Pregnancy after gastric bypass can be safe and healthy if managed well by you and your health care provider. In fact, research suggests that pregnancy after weight-loss surgery might be safer for both mother and baby than pregnancy complicated by obesity.
Currently, bariatric surgery is the most effective treatment available to treat morbid obesity. Women that are of childbearing age are a unique portion of the bariatric patient population.
A mother’s health conditions during pregnancy have a significant impact on the in utero environment, fetal development and the health of a child. As worldwide obesity rates rise, the health consequences affect an important subset of individuals, women of childbearing age. The prevalence of maternal obesity, defined as body mass index (BMI) of 30kg/m2 or more, has increased in the last few years and has become one of the most common health risk factors seen in obstetric practice.
Research shows that obesity is associated with infertility and, in those that are able to achieve pregnancy, an increased risk of gestational diabetes mellitus (GDM), gestational hypertension, and pre-eclampsia. Obesity has also been associated with an increased risk of spontaneous abortions, premature labor, cesarean section, and death. Parturients with obesity are also more likely to experience thrombosis episodes, as well as postpartum bleeding.
Maternal obesity has been associated with conditions related to abnormal fetal growth, including macrosomia.
Bariatric surgery is currently the best treatment option available for morbid obesity. Weight loss in women with obesity-related impaired fertility is associated with improved metabolic status, which makes pregnancy more probable. In these cases, the lost weight not only improves fertility, but it also reduces the risk of obstetric complications and becomes of an enormous benefit for the health of the mother and the child. Given that the number of post BS pregnancies is rising, the follow-up of these pregnancies has become a clinical, nutritional and obstetric challenge.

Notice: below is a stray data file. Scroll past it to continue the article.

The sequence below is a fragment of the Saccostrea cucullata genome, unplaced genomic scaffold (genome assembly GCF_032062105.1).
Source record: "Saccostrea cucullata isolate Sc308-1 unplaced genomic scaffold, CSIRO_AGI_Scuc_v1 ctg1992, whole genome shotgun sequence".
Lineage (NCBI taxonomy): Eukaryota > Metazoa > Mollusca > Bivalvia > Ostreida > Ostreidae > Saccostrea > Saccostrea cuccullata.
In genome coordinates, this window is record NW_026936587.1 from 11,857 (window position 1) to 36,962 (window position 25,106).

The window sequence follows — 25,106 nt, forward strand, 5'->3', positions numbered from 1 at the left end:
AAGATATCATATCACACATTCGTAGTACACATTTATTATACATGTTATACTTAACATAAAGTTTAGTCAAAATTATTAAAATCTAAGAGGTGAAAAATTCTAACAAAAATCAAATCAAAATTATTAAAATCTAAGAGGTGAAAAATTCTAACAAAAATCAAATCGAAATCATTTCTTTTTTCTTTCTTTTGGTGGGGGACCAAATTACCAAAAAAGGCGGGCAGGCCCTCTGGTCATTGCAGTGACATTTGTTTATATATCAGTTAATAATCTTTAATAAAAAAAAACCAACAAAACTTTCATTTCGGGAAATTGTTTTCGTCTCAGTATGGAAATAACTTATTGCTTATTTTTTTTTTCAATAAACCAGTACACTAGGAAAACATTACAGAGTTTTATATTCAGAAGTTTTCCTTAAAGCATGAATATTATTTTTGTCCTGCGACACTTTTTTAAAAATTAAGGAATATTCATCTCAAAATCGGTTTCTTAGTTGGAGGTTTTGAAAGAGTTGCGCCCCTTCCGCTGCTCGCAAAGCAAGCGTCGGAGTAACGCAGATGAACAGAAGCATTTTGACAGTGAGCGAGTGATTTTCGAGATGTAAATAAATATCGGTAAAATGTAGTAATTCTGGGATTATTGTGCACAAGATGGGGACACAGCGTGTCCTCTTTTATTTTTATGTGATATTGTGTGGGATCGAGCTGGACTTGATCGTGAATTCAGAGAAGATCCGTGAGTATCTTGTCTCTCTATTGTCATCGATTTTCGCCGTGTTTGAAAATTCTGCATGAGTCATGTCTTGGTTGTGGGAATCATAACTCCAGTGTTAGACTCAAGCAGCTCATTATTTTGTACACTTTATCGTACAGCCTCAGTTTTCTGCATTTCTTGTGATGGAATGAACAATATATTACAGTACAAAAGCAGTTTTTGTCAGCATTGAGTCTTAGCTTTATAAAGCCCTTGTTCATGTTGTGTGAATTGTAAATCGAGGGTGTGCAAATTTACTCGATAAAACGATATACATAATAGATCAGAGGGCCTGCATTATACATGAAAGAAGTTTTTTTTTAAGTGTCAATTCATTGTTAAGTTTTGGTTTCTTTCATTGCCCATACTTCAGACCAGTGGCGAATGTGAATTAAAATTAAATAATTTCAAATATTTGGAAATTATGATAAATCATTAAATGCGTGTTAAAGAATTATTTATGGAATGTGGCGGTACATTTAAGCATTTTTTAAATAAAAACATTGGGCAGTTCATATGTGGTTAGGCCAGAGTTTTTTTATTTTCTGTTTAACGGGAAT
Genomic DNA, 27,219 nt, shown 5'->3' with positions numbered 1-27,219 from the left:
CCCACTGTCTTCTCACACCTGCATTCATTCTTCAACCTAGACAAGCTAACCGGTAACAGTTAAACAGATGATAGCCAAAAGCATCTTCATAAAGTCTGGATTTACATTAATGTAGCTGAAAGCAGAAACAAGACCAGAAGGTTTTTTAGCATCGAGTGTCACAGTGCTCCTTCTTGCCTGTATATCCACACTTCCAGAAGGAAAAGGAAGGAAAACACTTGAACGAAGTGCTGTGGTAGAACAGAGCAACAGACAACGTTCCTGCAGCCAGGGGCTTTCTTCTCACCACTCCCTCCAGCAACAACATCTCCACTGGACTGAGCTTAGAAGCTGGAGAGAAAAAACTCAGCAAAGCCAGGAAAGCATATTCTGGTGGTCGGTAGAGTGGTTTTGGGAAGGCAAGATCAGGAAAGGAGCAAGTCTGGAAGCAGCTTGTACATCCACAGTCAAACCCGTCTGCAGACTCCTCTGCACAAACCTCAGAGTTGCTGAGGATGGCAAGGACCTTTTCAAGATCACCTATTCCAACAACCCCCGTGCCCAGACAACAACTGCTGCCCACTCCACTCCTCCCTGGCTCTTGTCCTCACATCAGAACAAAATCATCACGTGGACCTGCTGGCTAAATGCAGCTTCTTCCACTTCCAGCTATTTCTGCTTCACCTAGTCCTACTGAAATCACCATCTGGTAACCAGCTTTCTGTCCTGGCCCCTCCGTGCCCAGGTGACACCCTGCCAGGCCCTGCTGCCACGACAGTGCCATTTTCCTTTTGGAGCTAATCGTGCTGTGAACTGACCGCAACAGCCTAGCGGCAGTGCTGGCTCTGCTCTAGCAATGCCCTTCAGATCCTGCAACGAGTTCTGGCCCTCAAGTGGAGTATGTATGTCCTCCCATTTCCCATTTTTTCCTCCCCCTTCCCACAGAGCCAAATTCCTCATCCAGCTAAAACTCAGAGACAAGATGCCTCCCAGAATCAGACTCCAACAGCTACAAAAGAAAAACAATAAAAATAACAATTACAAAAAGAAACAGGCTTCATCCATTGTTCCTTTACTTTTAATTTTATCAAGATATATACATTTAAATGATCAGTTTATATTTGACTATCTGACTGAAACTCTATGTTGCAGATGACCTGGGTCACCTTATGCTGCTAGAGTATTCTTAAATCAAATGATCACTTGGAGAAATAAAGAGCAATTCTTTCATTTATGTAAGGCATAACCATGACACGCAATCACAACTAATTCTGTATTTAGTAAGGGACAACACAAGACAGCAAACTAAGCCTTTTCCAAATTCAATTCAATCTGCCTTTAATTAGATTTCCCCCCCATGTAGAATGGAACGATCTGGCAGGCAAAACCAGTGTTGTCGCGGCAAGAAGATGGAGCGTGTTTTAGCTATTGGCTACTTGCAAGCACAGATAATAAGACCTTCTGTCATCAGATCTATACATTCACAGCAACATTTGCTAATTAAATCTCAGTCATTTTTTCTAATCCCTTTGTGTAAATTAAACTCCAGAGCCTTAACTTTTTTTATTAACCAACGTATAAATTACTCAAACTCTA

Post RYGB variable of T2DM remission was defined Partial remission is hemoglobin A1C (HbA1c) lower than 6.5% and fasting glucose between 100 and 125mg/dl. for one year and in absence of active pharmacological therapy or ongoing procedures. Complete remission is a return to “normal” measures of glucose metabolism (A1C in the normal range, fasting glucose <100 mg/dl [5.6 mmol/l]) for one year and in absence of active pharmacologic therapy or ongoing procedures Prolonged remission is defined as complete remission that lasts more than five years.
The time between the surgical intervention and the beginning of the pregnancy was documented. Other variables included the following: BMI at the beginning of pregnancy, weight gain during pregnancy (kg), term week calculated by date of last menstrual period (LMP) and ultrasound, weight of the newborn (kg), macrosomia (newborns of more than 4kg of weight), vaginal delivery or cesarean section, and fetal deaths.
RYGB produces an alteration in intestinal transit and absorption,Moreover, there are reports in the literature about reactive hypoglycemia and dumping during the oral tolerance glucose test performed after a RYGB. A cut off plasma glucose value of 100mg/dl or higher was considered for diagnosis.
A catastrophic complication of a Roux-en-Y gastric bypass is intestinal infarction resulting from herniation through an anatomical defect created during the procedure. This has been estimated to occur in up to 2 percent of patients. Symptoms and signs of internal herniation can be subtle and nonspecific; the diagnosis is often established only after frank intestinal infarction or at laparotomy. The increased abdominal pressure and cephalad intestinal displacement associated with the enlarging gravid uterus may contribute to the pathogenesis of intestinal herniation.
Potential complications of the procedure should be routinely considered in pregnant and nonpregnant patients who have had this surgery and present with abdominal pain. Computed tomographic (CT) scanning poses a minimal risk to a fetus5 and is recommended in these patients. Because CT is relatively insensitive for detecting internal herniation, however, exploratory laparotomy should be considered in appropriate clinical circumstances.